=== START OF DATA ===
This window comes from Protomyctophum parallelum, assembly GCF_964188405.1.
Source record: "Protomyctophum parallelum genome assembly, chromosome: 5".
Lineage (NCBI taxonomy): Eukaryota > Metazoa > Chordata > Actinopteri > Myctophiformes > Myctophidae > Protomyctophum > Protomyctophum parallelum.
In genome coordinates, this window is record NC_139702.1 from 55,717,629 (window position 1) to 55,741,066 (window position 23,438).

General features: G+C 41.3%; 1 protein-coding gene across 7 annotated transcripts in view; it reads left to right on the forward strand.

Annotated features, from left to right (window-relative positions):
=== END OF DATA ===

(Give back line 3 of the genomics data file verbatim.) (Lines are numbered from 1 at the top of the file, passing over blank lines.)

Lineage (NCBI taxonomy): Eukaryota > Metazoa > Chordata > Actinopteri > Myctophiformes > Myctophidae > Protomyctophum > Protomyctophum parallelum.